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Three Behaviors That Will Convince Your Boss You’re a Rock Star post image

Yesterday “Doug,” a participant in one of our Winning Well workshops, asked, “Karin, if I were to walk into your office right now with the goal of convincing you I’m a rock star, what behaviors would get your attention?”

I’m always intrigued by what comes out of the other end of my microphone during spontaneous Q & A— the raw advice bubbling straight from my heart without the benefit of the backspace key.

So, here’s my answer to Doug, and for you if you’re looking to make a bigger impact.

How to Convince Your Boss You’re a Rock Star

 Of course, the table stakes are integrity—a reputation of doing what you say. I’m going to assume you’re there. On top of that my big three are…

  1. Are You Gung-Ho?
    Of course, I’d never tell an interview candidate “You’re just not gung ho,” but I can spot an all-in, positive spirit within the first few minutes of an interaction with another human being. “Gung ho” can take many forms: the quiet introvert who comes prepared with a spreadsheet of our biggest organizational challenges and his thoughts for fixing them; the passionate extrovert sharing stories of customer turn-around efforts she’s led; or the eager employee bringing new ideas for a special project.“Gung ho” means you’re as excited about this work as I am—and you’re ready to give this job everything you’ve got to be successful.
  2. Do You Offer Solutions?
    Let me be clear, “gung ho” is necessary but not sufficient to hit the Karin Hurt rock-star radar. There’s always a long line of people “gung ho” with ideas of what I could do to make things better. I want to know what you’re eager to do and how you’re planning to do it. True rock stars bring solutions—not just problems. They view constraints as creative challenges, not road blocks. They’re willing to try new approaches and are resilient and determined to overcome setbacks.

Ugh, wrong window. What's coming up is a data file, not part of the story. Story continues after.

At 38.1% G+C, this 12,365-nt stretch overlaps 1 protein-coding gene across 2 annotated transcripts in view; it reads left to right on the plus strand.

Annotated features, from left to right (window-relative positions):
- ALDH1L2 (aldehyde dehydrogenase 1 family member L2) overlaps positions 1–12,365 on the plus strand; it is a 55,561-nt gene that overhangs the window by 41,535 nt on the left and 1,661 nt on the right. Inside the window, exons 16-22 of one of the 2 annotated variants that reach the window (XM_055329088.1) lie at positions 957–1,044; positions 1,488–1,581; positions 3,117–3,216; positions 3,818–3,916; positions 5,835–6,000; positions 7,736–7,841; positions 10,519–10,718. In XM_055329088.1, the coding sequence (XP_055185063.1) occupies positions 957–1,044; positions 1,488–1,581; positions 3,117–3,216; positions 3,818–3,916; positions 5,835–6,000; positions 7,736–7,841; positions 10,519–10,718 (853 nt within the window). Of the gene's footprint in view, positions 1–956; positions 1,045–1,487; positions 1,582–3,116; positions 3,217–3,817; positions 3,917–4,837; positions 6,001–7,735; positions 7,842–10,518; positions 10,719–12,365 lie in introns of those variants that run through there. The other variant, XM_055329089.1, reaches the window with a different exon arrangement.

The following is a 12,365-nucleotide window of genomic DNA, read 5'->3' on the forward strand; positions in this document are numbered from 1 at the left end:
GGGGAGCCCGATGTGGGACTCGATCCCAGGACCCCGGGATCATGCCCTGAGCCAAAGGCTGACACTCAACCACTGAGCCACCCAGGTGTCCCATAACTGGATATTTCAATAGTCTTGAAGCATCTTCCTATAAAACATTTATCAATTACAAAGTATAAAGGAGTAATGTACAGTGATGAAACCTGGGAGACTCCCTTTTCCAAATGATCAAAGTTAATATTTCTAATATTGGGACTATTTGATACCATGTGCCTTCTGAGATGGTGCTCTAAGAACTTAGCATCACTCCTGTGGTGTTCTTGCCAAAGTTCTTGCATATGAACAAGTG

3. Do You Have the Respect of Your Peers?
    Even if you’re gung-ho and full of creative solutions—if you’re driving your peers batty, something is amiss. And no—it’s not because you’re that much better than everybody else (and if you even hint that you believe that—I’m not buying your “I’m a rock star” sales pitch.) It’s impossible to Win Well in the long run without trust, collaboration, and sharing of best practices. I’d take a team of B+ performers who know how to truly collaborate over a few smart lone rangers every time.

If you’re looking to convince your boss you’re a rock star, show up with confidence in your skills and the willingness to go the extra mile to make an impact, along with the humility to know what’s broken and how you can help. Be committed to achieving breakthrough results through collaborative relationships.

That’s Winning Well.

Your turn. What behaviors do you look for to spot a “rock star?”
Filed Under:   Career & Learning, winning well
 
 
Karin Hurt
Karin Hurt
Karin Hurt, is CEO of Let’s Grow Leaders and a former Verizon Wireless executive. Karin was named on Inc.’s list of 100 Great Leadership Speakers for Your Next Conference, the American Management Association List of 50 Leaders to Watch, and as a Trust Across America Top Thought Leader in Trust. She’s the award-winning author of two books, Winning Well: A Manager’s Guide to Getting Results— Without Losing Your Soul, and Overcoming an Imperfect Boss. She’s regularly featured in business publications including Fast Company, Entrepreneur, and Inc.
 

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What People Are Saying

Skip Prichard   |   03 July 2017   |   Reply

Love this post, Karin. I did laugh because you have 1, then 1, then 2. I thought maybe there’s a deeper meaning there. Rock stars consistently outwork, outperform, and outcompete others. They give just that little bit more, a little edge that keeps them in the top of the pack.

Karin Hurt   |   06 July 2017   |   Reply

Thanks so much, Skip! (and thanks for the heads up on the numbering– oddly it was working on the back end ;-) fixed now. I’m a firm believer in hard work and the impact it will have.

Wally Bock   |   04 July 2017   |   Reply

Great post, Karin. I especially liked your use of “gung-ho,” which originally was derived from a Chinese phrase meaning “working together.” In that sense, “gung-ho” means that you’re “as excited about this work as I am” but that you’re also lending your efforts to make the team successful.

Karin Hurt   |   06 July 2017   |   Reply

Wally, Thank you for all your “gung ho” leadership work! AND for the origin story of gung ho. Love it.

Jonathan G   |   05 July 2017   |   Reply

Loved this post. Especially how you call out the solutions piece and respect if your peers. I have connected with many fired up personalities whom can call out any number of things that are wrong. But those that can stay fired up during the “grind”, when you many not have wins to keep the fuel burning, those are the ones that really stand out. Great post!!

JG

Karin Hurt   |   06 July 2017   |   Reply

JG, Thank you. And you, sir, are the poster child of gung ho. Namaste.

Jonathan G   |   15 July 2017   |  

That is HIGh praise from you, the other poster child for Gung Ho!